Foreword xv Michel PAILLARD Preface xvii Bernard MULTON Chapter 1. Marine Environment and Energy Resources 1 Raymond NERZIC and Jean-Pierre MAZE 1.1. Introduction 1 1.2. Physical and potential resources 2 1.3. Physical aspects of the marine environment 12 1.4. Environmental data 17 1.5. Bibliography 22 Chapter 2. Constraints of the Marine Environment 23 Marc PREVOSTO, Peter DAVIES, Chantal COMPERE and Michel OLAGNON 2.1. Extreme conditions at sea 23 2.2. Materials in the marine environment 31 2.3. Bibliography 40 Chapter 3. Some Concepts of Hydrodynamics and Ocean Engineering 43 Aurelien BABARIT, Hakim MOUSLIM and Jean-Marc ROUSSET 3.1. The marine environment 43 3.2. Loads on marine structures 48 3.3. Numerical and experimental tools for analysis 55 3.4. Conclusion 65 3.5. Bibliography 65 Chapter 4. Marine Energy and Industrial Actors 67 Guy BESLIN and Jacques RUER 4.1. Why does marine energy concern large industrial players? 67 4.2. An energy source of immense potential 69 4.3. Marine energy: a sector reserved for industrial players and large-scale international investors 71 4.4. Example of offshore wind energy: the main players and industry in France 72 4.5. Industrial assembly 73 4.6. Industrial risks and how to manage them 75 4.7. Hazard management for interventions at sea 84 4.8. Design and maintenance of electricity-producing installations at sea 85 4.9. Policies and organization of maintenance 88 4.10. Operational and maintenance activities 90 4.11. Estimating maintenance costs 92 4.12. Decision-making by the investors 93 4.13. Conclusion 97 4.14. Bibliography 98 Chapter 5. Installation of Wind Turbines at Sea 101 Jacques RUER 5.1. Peculiarities of the marine environment 101 5.2. Design of the support structures of offshore wind turbines 104 5.3. Assembly of offshore wind turbines 111 5.4. Electrical cables 115 5.5. Access to offshore wind turbines 115 5.6. Floating wind turbines 117 Chapter 6. Conversion Systems for Offshore Wind Turbines 123 Cristian NICHITA and Brayima DAKYO 6.1. Evolution of wind energy technology 123 6.2. Estimating the wind energy resource 140 6.3. Wind turbines 151 6.4 Bibliography 168 Chapter 7. Production of Tidal Range Energy 173 Vincent DE LALEU 7.1. Tidal range energy theory and potential 173 7.2. Potential of tidal range energy development 177 7.3. Tidal range energy in France: the Rance Tidal Power Plant 180 7.4. Tidal range energy in Canada Annapolis 192 7.5. Tidal range energy in the United Kingdom the Severn 197 7.6. Tidal range energy in South Korea Sihwa 208 7.7. The challenges of tidal range energy 211 7.8. Bibliography 214 CHAPTER 8. CONCEPTS, MODELING AND CONTROL OF TIDAL TURBINES 219 Mohamed BENBOUZID, Jacques Andre ASTOLFI, Seddik BACHA, Jean Frederic CHARPENTIER, Mohamed MACHMOUM, Thierry MAITRE and Daniel ROYE 8.1. Introduction 219 8.2. State of the art technology in tidal turbines 220 8.3. Modeling and control of tidal turbines 236 8.4. Bibliography 275 CHAPTER 9. PAIMPOL-BREHAT: DEVELOPMENT OF THE FIRST TIDAL ARRAY IN FRANCE 279 Pierre BRUN, Laurent TERME and Agnes BARILLIER 9.1. Introduction and context 279 9.2. Selection of technologies 287 9.3. Technical specifications of the project and the producible power 299 9.4. Administrative procedures 305 9.5. Conclusion and perspectives 309 9.6. Bibliography 310 CHAPTER 10. FEEDBACK FROM THE SABELLA TIDAL CURRENT TURBINE PROJECT 311 Jacques RUER 10.1. Introduction 311 10.2. Design of the Sabella turbines 311 10.3. The demonstration project Sabella D03 316 10.4. Conclusions 321 10.5. Bibliography 321 CHAPTER 11. WAVE ENERGY CONVERTERS 323 Judicael AUBRY, Hamid Ben AHMED, Bernard MULTON, Aurelien BABARIT and Alain CLEMENT 11.1. Presentation of the wave energy resource 324 11.2. Classification of wave energy converters 329 11.3. Direct wave energy converters with direct electromechanical conversion (type C5) 348 11.4. Fluctuations of power produced by wave energy converters 358 11.5. Bibliography 363 Chapter 12. Ocean Thermal Energy Conversion: A Historical Perspective 367 Gerard NIHOUS and Michel GAUTHIER 12.1. The thermal resource of the oceans 367 12.2. Main principles of ocean thermal energy conversion 373 12.3. Georges Claude, the pioneer 378 12.4. A renaissance at the end of the 20th Century? 383 12.5. Reflections 400 12.6. Bibliography 401 Chapter 13. Ocean Thermal Energy Conversion: Solutions Studied 405 Virginie LELARGE, Thierry BOUCHET, Brice HERMANT, Aurelien BOUHIER, Julian BERROU and Cedric AUVRAY 13.1 The industrial approach to ocean thermal energy conversion 405 13.2. The energy conversion system at the heart of OTEC 406 13.3. Integration of OTEC plants 435 13.4. An OTEC plant in the marine environment 452 13.5. Conclusion 461 13.6. Bibliography 461 Chapter 14. Electrical Conversion Systems 463 Jacques COURAULT 14.1. Historical introduction 463 14.2. General facts 464 14.3. Voltage inverters in pulse width modulation 488 14.4. Storage 519 14.5. Control of the voltage Ed 521 14.6. Filtering the output voltages 525 14.7. Transmission 536 14.8. Technology 553 14.9. Maintenance 567 14.10. Conclusion 567 14.11. Bibliography 569 Chapter 15. Cables for Collecting and Transmitting Energy Produced by Offshore Technologies 571 Pierre ARGAUT 15.1. Introduction 571 15.2. General facts 572 15.3. Functions of high-voltage cable systems 574 15.4. Manufacture of submarine cables 606 15.5. Principles and tools for the design of submarine cables 616 15.6. Tests of submarine cables 623 15.7. Specificities of DC cables 626 15.8. Specificities of dynamic cables 626 15.9. Electrical characteristics of submarine cables 626 15.10. New advances presented during JICABLE 2011 628 15.11. Bibliography 629 List of Authors 633 Index 637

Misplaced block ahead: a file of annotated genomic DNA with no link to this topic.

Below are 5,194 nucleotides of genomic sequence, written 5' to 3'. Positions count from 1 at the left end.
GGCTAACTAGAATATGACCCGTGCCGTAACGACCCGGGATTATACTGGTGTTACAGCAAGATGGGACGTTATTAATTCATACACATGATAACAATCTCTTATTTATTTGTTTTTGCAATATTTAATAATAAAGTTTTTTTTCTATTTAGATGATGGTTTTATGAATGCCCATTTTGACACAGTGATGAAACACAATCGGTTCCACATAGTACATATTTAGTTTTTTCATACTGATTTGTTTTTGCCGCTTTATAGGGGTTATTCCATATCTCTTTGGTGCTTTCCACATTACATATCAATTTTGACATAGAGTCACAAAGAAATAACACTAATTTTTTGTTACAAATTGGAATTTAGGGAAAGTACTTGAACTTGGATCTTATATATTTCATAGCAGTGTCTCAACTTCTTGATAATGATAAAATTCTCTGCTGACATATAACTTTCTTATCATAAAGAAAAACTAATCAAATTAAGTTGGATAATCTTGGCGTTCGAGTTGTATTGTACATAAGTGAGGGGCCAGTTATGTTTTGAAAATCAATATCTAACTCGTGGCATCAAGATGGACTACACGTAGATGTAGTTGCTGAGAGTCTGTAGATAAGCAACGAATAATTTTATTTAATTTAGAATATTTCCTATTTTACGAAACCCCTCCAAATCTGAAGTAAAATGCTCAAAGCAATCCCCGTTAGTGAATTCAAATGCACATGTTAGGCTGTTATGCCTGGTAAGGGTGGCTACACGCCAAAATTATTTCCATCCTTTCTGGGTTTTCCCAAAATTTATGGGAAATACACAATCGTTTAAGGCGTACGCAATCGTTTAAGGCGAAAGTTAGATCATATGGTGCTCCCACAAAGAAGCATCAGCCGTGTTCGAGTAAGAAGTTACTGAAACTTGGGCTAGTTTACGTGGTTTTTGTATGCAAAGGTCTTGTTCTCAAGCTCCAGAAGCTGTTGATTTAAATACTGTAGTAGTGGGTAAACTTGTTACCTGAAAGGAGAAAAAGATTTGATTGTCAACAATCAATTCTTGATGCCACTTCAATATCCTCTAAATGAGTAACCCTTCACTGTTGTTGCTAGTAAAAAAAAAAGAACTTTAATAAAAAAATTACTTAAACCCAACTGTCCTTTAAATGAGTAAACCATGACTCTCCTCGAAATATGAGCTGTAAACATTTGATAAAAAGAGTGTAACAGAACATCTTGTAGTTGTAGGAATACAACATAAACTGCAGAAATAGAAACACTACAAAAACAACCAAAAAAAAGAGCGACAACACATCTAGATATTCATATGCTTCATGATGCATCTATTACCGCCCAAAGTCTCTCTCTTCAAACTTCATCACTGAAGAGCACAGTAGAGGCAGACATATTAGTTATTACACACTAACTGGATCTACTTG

Product Details

  • ISBN13: 9781848213326
  • Format: Hardback
  • Number Of Pages: 664
  • ID: 9781848213326
  • weight: 1124
  • ISBN10: 1848213328